This wisdom is clearly stamped into the proposed Constitution. The Union itself, which it defines, removes excuses for a peacetime military. America united, without even a single soldier, is far more threatening to aggressive nations than an America disunited with a hundred thousand combat-ready veterans.

Some have said that British liberties have been saved because they have no excuse for a peacetime army. Great Britain is on an island and has a very strong navy. Therefore, either for real or contrived reasons, the government of Great Britain has never been able to cheat its public into a large peacetime army.

The United States is located a long way from the powerful nations of the world. That gives us a happy security. So long as we are united, a self-threatening peacetime army can never be plausibly needed.

But never forget that the states get this advantage because of the Union. The moment the Union dissolves, there will be a new order of things. The fears of the weaker states or the ambition of the stronger states will do to North America just what Charles VII did to Europe. Instead of getting the advantage from our situation that Great Britain gets from hers, America will look just like continental Europe. Everywhere, liberty will be crushed by standing armies and perpetual taxes.

In fact, the future of a disunited America will be even worse than that of Europe. In Europe the dangers are confined to other European nations. There are no other superior nations on the globe to meddle with European nations, to encourage them to plot and fight amongst themselves. But in America, the miseries from internal emotions, contentions, and wars would only be a part of our troubles. European nations, being stronger than America, would give us plenty of extra trouble.

You can't overdraw this bleak picture. Every person who loves peace, every person who loves his country, every person who loves liberty should always have this picture to see. Seeing it, everyone will cherish in his heart a strong attachment to the Union of America, and will highly value the means to keep it.

Next to a Union, the best guard against the danger of standing armies is the limit on how long military budgets stand between votes. The Constitution has such a limit. Let's note one argument against this part of the Constitution:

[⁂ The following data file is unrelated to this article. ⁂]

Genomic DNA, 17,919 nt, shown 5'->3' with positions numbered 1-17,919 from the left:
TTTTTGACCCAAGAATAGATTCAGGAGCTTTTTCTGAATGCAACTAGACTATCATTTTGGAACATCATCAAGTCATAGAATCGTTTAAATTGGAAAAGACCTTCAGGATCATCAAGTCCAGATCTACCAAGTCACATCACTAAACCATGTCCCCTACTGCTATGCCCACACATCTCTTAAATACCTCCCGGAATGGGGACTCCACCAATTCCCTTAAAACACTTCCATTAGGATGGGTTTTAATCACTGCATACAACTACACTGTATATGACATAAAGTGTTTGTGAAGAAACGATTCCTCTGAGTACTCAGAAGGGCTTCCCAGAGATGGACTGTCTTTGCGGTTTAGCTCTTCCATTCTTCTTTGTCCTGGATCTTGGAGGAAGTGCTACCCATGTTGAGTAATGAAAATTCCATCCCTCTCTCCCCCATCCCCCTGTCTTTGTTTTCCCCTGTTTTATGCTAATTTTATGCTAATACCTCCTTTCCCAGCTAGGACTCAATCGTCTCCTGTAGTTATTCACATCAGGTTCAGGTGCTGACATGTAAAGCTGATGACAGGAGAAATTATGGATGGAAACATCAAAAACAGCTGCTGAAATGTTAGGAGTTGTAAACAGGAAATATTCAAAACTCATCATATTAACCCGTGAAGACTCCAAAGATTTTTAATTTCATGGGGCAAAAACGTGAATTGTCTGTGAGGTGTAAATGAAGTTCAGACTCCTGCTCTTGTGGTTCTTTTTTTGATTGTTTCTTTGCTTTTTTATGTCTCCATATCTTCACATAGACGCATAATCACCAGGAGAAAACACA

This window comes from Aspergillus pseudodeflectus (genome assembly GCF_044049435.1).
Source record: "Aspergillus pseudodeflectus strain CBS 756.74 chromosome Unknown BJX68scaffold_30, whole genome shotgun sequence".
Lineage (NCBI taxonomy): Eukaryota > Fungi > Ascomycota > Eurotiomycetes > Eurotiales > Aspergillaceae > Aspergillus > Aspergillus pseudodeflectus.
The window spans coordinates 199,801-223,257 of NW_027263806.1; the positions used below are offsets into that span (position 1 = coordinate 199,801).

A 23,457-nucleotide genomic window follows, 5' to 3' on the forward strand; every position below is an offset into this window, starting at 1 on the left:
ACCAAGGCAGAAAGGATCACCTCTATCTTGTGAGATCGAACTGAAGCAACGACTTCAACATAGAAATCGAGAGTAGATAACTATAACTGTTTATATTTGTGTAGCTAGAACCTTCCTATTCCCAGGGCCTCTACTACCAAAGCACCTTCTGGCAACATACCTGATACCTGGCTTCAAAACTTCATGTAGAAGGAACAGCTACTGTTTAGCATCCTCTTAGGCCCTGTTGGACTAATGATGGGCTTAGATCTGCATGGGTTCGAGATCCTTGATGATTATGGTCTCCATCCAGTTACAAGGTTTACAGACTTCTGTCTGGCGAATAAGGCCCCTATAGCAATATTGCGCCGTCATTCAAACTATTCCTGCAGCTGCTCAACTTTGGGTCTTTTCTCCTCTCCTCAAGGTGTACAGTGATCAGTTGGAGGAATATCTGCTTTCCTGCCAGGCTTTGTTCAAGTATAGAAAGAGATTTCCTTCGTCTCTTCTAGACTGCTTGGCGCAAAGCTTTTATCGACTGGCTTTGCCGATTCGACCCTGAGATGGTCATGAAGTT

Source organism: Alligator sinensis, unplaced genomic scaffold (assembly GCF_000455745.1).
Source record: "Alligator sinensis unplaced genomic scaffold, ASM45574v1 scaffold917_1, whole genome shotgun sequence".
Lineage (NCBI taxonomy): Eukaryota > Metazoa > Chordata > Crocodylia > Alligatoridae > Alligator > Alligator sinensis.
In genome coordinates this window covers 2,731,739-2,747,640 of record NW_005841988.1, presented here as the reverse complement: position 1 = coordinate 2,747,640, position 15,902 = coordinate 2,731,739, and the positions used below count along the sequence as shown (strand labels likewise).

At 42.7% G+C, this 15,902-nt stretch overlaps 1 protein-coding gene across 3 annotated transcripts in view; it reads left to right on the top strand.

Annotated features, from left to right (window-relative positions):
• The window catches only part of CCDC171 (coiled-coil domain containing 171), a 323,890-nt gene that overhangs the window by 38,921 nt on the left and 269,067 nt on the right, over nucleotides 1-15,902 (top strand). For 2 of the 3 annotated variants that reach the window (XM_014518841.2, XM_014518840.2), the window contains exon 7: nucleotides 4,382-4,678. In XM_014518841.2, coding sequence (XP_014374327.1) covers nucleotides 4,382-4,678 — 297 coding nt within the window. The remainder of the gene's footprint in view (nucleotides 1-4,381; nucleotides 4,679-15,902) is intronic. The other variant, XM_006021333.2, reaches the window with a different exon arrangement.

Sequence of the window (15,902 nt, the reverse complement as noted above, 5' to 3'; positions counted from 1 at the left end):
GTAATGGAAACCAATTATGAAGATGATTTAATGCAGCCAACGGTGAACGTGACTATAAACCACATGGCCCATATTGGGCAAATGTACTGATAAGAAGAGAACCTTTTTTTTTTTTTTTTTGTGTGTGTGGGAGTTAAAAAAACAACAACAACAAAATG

The argument is that Great Britain limits military budgets to one year. So our proposed Constitution should do likewise. But is this really the case? Those who make this argument know that the British Constitution does not limit their legislature at all. Our Constitution, though, ties our legislature down to two years.

If the argument were stated truthfully, it would be this: The terms of military budgets are unlimited by the British Constitution. But, in practice, they have been for single years. Now, in Britain, members of the House of Commons are elected for seven years. And a large portion of them are elected by a small portion of the population. and, the electors (who vote for members of the House of Commons) are in the pockets of the representatives themselves. And, the representatives are in the Crown's pocket. And, this crew is constitutionally allowed to raise money for the military for any length of time - but they do not dare to do so for more than one year. Now, on the other hand, our representatives are elected by all of the people for only two years, not seven. So can't we trust them to budget the military for two years?

A bad cause betrays itself. The leadership of the opposition to the federal government is a clear example of this. Of all the blunders which they have made, the most striking is the attempt to co-opt people who worry about standing armies. By doing so, they have drawn much attention to this important subject. After we examine the subject, we will see that:

  1. The Constitution has effective guards against the danger of standing armies.
  2. Nothing short of a Constitution such as ours can save America from each State having its own standing army.
  3. The total cost of all of these states' armies must be at least as much as that of any army needed by a united and efficient government.

All know that we must maintain a navy. So that part of the Constitution has been spared attack. Indeed, this is one of America's greatest blessings: like Great Britain, the greatest source of our strength against danger from abroad (a united navy) can never be turned by a treacherous government against our own liberties.